September 15, 2019
After discovering the wicked edge shaving subreddit back in 2014, I became curious to learn more about the world of wet shaving. After doing a bit of research, I decided to try out a safety razor, grabbing something affordable off Amazon, and off I went. Fast forward to now and I've been using that same razor ever since. At this point I would never go back to rebuying overpriced Gillette cartridges after realizing how much of a better (and cheaper) shave you can get with traditional blades.
My only issue with most of the shaving products available today is the design language. Don't get me wrong, the timelessness and practicality of these classic shaving products are fine, but I've always wanted to see designers push the design of these objects into the future, and out of my grandfather's shaving cabinet.
Enter the Angle Razor from Morrama.
I believe the first time I saw the Angle Razor was on Instagram, and I was immediately taken back by its simplicity and form. It was precisely the type of design that I wish the market had available in 2014, and I was ecstatic to see that it had launched from a successful Indiegogo campaign.
I reached out to Morrama to see if I could get my hands on an Angle Razor for review and they agreed to send me the silver version to check out.
The razor is made of machined aluminum, with a small brass pin that acts as a pivot point when you open it to replace the blade. It comes with a beautifully simple base that allows you to rest the handle on when it's not in use, and it's design pairs perfectly.
I mean, look at this thing. I don't throw this around often, but this design feels like it came straight out of the hands of a Jony Ive or Dieter Rams. They've taken something that has had very little innovation over the last hundred years and managed to update it to the point where it looks like it entirely belongs in 2019.
The Angle Razor handle weighs in at 25 grams, with a length of around 13 centimeters. It's far lighter than the double edge razor that I've been using, but I've become accustomed to it after a few months of use.
One of my favorite parts about the design is the single piece of aluminum for the handle, leaving no visible seams even at the bottom.
I like the brass material choice they selected for the pivot—it's subtle enough to blend in with the rest of the design, but it gives it a bit of personality as well. I'm curious to see how the color of it will change over the next couple of years with regular use.
Another excellent detail is the addition is the silicon base of the stand. The last thing I need is a razor slipping around on my bathroom counter, and this does a great job of staying put, even when its wet.
The razor consists of 3 pieces in total, and the handle easily is removed by unscrewing it from the head. I've found it to be pretty handy, especially when it comes to giving it a thorough clean.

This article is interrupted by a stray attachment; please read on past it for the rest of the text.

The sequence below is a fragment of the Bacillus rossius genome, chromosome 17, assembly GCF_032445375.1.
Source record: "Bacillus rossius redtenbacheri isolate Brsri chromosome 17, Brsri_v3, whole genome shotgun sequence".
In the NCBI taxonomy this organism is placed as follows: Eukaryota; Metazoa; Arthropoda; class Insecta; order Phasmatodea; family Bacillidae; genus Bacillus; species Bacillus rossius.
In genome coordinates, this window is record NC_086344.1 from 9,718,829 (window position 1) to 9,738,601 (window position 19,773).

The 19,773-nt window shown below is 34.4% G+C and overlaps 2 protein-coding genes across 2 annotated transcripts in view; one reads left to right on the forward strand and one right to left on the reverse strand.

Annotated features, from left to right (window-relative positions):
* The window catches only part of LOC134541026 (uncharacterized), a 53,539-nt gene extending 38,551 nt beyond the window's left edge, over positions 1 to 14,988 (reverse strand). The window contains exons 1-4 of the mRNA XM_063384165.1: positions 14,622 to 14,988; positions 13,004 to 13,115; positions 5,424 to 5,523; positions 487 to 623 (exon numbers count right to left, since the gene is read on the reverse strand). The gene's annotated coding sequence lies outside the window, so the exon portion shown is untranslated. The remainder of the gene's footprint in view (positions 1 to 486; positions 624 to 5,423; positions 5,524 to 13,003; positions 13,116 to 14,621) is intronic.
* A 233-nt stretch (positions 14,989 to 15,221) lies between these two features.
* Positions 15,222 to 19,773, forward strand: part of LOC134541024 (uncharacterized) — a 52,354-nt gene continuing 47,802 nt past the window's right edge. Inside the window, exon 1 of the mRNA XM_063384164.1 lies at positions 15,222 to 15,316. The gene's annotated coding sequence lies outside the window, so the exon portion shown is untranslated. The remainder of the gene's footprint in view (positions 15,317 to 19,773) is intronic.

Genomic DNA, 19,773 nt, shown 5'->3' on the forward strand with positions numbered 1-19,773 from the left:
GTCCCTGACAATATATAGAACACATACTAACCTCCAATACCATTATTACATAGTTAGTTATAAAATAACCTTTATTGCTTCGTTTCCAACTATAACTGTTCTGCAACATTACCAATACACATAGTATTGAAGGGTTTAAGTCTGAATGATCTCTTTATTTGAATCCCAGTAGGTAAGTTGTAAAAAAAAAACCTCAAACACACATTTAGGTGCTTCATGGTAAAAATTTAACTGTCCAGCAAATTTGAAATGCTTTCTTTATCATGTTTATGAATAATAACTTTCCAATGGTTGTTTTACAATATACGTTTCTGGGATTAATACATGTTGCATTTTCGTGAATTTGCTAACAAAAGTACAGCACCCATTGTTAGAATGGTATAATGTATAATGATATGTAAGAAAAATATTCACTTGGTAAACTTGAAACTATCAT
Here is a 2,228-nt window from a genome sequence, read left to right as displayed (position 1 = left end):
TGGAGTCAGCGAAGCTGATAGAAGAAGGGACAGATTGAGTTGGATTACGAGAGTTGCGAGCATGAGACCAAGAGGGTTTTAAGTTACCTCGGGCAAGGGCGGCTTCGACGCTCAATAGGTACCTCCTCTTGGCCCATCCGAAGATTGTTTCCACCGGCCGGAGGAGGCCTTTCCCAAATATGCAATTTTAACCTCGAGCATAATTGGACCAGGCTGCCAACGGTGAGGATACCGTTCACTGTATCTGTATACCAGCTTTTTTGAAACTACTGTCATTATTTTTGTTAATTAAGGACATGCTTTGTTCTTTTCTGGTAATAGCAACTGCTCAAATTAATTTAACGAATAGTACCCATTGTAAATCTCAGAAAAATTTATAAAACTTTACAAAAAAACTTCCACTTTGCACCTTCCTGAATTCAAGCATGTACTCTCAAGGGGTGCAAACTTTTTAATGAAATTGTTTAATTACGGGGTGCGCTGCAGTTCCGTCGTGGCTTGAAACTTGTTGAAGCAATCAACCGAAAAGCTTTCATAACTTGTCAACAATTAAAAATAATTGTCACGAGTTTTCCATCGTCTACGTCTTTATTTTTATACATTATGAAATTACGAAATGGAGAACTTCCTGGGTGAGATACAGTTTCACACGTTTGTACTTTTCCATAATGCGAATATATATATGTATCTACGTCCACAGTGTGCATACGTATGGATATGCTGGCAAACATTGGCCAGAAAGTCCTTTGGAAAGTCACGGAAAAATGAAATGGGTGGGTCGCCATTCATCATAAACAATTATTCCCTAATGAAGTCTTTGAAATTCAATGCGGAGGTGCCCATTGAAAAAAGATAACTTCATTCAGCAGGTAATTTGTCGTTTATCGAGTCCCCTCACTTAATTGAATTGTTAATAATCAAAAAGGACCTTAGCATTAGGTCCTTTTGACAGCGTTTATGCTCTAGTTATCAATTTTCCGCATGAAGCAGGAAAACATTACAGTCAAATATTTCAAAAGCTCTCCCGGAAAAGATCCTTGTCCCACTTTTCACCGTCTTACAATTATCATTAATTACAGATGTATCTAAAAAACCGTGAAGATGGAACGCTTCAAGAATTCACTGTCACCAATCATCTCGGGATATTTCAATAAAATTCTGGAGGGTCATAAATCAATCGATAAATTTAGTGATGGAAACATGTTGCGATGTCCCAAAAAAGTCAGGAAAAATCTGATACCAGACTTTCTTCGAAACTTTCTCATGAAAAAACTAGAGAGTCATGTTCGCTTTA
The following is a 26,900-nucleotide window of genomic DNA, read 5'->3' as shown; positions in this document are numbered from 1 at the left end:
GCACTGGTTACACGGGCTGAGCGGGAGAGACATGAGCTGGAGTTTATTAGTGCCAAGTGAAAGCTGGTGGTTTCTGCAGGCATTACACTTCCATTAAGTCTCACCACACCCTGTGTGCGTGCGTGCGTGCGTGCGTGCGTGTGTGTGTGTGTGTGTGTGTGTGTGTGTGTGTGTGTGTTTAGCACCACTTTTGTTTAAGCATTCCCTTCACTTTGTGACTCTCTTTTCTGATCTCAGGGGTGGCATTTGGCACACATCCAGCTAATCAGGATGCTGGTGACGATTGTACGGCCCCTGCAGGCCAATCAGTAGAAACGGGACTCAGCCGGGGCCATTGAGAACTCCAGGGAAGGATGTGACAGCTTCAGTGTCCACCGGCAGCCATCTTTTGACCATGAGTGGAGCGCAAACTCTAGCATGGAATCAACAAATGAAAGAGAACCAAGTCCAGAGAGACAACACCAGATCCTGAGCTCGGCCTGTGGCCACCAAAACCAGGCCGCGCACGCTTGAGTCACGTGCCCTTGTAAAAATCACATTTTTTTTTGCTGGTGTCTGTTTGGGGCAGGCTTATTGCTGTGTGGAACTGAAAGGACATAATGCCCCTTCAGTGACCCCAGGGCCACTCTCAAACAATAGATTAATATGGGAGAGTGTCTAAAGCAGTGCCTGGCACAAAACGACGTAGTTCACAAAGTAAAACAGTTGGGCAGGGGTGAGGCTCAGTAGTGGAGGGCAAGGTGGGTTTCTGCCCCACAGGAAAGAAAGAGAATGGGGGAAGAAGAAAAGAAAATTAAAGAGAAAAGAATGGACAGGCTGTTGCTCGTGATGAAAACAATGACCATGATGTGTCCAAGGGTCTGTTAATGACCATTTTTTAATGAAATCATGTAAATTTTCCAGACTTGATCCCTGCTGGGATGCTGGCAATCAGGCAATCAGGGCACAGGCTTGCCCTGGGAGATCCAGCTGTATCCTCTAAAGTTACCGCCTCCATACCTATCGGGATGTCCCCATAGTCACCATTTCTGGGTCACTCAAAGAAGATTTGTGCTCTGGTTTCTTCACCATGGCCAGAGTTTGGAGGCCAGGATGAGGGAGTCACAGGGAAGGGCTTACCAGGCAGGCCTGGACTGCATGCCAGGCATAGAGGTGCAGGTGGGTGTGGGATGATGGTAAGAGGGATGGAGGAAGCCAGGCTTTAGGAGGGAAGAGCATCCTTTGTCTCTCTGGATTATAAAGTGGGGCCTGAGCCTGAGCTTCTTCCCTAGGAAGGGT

I've been using these Derby razor blades that I found on Amazon and I've had no complaints over the years. They're incredibly cheap compared to what I was paying for previously, and they do provide a great shave. If Derby isn't your brand, it shouldn't matter as the Angle Razor was designed to take any blade with this standardized design.
To open the razor, you first twist the handle to unscrew it from the head.
Once you've unscrewed it far enough, you'll be able to pivot the head to expose the slot for the blade.
I like how it opens up fairly wide, giving you a lot of space to work in. The last thing I want to deal with is fiddling around with a razor blade in a tiny opening.
Since I was using these double-edged blades with my previous razor, I've just been snapping them in half while in the protective wrapping. If you don't want to deal with this part of the process, you could always buy some single-edged blades instead.
Once you have the blade ready to go, you align the ends into the small square slots on the razor. Just a note here - since I'm snapping my razors in half, I've noticed that the razor can have a slight bend on the end tabs where pressure was applied. The designers clearly thought about this, because even these blades with bent tabs still fit perfectly inside the square slots, allowing the pivot to close easily overtop.
Once it's in place, the razor is easily closed by swiveling it back into position.
Screw the handle back into the closed head, and the blade is now secure and ready to be used.
Switching from a safety blade to a straight edge came with a learning curve, and I'd be lying if I said the first few shaves didn't end up a bit bloody. But like any razor, once you start to get the proper angle and pressure, those tricky days get fewer and far between.
Not only has this razor made me slow down and appreciate the ritual of shaving, it's modern design makes me leave it out on the counter to be put on display. The user experience combined with the craftsmanship and materials makes this razor a permanent addition to my grooming kit, and I can't see it changing anytime soon.
Kudos to the design team on this one.
Update: Morrama has reached out and graciously offered a 10% discount for my readers using the promo code MINIMALGOODS. Enjoy!